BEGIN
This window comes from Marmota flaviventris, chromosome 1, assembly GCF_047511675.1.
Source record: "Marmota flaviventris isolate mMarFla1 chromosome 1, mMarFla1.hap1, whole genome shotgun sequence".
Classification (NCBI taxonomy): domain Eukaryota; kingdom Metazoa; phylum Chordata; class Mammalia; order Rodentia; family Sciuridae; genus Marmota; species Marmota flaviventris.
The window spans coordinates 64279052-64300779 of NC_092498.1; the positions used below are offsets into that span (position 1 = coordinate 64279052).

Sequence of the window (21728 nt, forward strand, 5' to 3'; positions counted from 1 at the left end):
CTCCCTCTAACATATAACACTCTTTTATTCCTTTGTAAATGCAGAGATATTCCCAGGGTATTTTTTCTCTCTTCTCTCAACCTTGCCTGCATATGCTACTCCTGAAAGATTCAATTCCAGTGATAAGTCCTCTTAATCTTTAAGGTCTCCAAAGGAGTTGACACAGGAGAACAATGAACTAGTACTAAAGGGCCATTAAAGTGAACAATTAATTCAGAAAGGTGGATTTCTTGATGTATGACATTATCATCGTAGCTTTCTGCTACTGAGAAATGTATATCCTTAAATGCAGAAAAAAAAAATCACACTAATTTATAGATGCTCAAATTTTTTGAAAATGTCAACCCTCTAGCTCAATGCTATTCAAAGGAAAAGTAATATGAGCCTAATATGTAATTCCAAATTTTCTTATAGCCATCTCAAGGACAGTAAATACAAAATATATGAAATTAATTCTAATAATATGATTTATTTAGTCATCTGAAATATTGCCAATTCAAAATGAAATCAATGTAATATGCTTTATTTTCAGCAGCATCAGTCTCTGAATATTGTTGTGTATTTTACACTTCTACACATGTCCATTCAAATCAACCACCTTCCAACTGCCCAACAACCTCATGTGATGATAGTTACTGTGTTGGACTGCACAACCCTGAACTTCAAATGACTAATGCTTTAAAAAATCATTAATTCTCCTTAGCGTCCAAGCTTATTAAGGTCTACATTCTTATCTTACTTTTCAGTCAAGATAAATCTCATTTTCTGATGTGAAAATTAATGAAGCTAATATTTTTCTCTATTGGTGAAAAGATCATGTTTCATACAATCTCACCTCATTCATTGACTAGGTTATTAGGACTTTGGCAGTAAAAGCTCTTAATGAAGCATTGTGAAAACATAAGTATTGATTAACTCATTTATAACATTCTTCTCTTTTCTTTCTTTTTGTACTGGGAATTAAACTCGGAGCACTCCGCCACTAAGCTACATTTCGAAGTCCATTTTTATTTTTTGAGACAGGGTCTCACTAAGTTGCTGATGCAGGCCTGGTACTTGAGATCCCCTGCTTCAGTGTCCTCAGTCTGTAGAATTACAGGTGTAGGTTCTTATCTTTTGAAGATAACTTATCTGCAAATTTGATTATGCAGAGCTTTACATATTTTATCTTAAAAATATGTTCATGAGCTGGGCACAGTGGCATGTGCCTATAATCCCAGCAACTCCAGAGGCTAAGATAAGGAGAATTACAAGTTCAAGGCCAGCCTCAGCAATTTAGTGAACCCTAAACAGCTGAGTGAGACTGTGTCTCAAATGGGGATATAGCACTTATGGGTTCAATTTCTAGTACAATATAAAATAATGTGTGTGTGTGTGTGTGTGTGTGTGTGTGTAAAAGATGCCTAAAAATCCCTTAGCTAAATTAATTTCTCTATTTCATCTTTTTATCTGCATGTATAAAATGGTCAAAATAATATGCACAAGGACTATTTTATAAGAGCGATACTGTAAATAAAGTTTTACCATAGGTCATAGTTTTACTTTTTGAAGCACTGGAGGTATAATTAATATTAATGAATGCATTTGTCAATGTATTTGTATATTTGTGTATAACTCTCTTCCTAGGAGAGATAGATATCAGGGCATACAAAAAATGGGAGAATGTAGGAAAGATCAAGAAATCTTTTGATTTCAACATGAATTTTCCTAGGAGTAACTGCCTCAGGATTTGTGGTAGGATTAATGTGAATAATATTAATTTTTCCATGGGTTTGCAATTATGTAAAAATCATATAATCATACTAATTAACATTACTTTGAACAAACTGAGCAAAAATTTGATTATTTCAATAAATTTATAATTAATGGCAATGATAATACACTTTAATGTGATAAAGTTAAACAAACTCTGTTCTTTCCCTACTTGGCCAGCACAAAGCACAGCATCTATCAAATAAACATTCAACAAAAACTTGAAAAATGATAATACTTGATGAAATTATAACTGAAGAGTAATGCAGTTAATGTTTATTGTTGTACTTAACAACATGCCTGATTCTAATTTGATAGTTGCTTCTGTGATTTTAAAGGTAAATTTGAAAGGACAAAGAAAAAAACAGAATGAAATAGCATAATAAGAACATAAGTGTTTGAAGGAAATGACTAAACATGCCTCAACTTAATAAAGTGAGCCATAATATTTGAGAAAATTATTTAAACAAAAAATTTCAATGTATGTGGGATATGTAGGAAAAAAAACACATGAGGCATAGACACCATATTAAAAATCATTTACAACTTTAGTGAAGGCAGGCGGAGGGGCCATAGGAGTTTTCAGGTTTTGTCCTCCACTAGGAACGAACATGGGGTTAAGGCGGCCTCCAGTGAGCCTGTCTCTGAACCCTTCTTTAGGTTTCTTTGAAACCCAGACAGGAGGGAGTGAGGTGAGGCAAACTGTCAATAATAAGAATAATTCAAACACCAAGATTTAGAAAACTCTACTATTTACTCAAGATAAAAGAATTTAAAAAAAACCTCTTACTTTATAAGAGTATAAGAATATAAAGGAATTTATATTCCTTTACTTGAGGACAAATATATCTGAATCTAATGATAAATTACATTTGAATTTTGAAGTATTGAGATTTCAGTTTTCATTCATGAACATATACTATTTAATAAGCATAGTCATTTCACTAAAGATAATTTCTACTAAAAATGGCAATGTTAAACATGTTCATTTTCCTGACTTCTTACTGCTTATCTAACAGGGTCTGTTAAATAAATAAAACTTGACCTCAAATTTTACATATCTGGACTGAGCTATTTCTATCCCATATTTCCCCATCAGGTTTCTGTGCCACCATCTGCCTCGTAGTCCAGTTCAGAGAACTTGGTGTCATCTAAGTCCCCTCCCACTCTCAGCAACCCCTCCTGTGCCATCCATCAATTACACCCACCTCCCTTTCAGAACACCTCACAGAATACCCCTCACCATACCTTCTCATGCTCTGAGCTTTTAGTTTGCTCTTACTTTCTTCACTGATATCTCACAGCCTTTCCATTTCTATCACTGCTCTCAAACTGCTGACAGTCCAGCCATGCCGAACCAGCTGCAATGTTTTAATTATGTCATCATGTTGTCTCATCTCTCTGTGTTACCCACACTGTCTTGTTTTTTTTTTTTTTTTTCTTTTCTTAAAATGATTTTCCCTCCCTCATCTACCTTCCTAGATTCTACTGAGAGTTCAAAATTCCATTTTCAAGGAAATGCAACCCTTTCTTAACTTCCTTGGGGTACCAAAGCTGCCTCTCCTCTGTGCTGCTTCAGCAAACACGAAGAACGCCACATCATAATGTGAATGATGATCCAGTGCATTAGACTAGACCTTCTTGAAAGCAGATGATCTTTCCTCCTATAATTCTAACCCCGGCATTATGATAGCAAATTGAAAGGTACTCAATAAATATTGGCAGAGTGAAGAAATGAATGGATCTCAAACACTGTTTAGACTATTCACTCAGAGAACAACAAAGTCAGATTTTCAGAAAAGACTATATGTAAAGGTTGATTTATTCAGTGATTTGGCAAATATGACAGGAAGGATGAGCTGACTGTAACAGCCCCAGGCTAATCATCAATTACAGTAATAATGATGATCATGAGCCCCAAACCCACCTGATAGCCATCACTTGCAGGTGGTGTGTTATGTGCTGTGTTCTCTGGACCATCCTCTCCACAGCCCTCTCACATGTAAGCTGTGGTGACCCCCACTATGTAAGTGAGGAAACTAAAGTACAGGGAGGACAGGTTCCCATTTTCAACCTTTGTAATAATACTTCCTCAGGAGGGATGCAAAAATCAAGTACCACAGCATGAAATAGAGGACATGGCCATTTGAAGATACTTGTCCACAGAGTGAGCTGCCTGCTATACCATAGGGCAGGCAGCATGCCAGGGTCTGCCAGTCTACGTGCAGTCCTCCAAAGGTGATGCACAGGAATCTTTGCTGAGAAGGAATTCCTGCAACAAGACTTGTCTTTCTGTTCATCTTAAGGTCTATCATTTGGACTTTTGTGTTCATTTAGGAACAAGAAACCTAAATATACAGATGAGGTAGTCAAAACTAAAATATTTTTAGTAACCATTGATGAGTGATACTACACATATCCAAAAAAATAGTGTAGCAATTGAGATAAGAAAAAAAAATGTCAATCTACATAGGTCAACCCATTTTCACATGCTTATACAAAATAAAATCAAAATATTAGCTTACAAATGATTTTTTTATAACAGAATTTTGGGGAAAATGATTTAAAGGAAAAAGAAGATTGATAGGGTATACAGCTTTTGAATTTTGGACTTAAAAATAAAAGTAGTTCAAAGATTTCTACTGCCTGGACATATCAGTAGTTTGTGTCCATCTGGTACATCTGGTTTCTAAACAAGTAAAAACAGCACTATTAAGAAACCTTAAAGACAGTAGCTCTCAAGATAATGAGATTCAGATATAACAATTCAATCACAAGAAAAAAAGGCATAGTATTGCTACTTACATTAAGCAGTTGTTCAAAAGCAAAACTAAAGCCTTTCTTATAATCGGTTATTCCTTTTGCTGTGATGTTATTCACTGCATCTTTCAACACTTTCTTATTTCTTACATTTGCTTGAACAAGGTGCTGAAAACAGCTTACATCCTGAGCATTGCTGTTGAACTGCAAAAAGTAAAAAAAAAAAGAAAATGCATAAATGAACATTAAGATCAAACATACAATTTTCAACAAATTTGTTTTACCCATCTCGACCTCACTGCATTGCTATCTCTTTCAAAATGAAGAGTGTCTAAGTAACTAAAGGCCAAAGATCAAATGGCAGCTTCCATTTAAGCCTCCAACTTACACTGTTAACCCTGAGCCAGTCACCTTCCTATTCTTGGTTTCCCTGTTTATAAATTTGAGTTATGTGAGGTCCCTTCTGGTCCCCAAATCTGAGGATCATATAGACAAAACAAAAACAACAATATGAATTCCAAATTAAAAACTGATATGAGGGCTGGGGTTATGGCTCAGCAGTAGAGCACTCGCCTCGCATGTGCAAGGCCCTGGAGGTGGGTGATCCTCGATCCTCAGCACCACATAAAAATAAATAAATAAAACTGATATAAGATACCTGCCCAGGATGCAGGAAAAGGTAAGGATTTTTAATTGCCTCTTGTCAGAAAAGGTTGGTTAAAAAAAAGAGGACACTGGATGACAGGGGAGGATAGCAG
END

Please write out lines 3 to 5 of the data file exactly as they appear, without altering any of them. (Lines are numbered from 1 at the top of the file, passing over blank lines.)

Classification (NCBI taxonomy): domain Eukaryota; kingdom Metazoa; phylum Chordata; class Mammalia; order Rodentia; family Sciuridae; genus Marmota; species Marmota flaviventris.
The window spans coordinates 64279052-64300779 of NC_092498.1; the positions used below are offsets into that span (position 1 = coordinate 64279052).

Sequence of the window (21728 nt, forward strand, 5' to 3'; positions counted from 1 at the left end):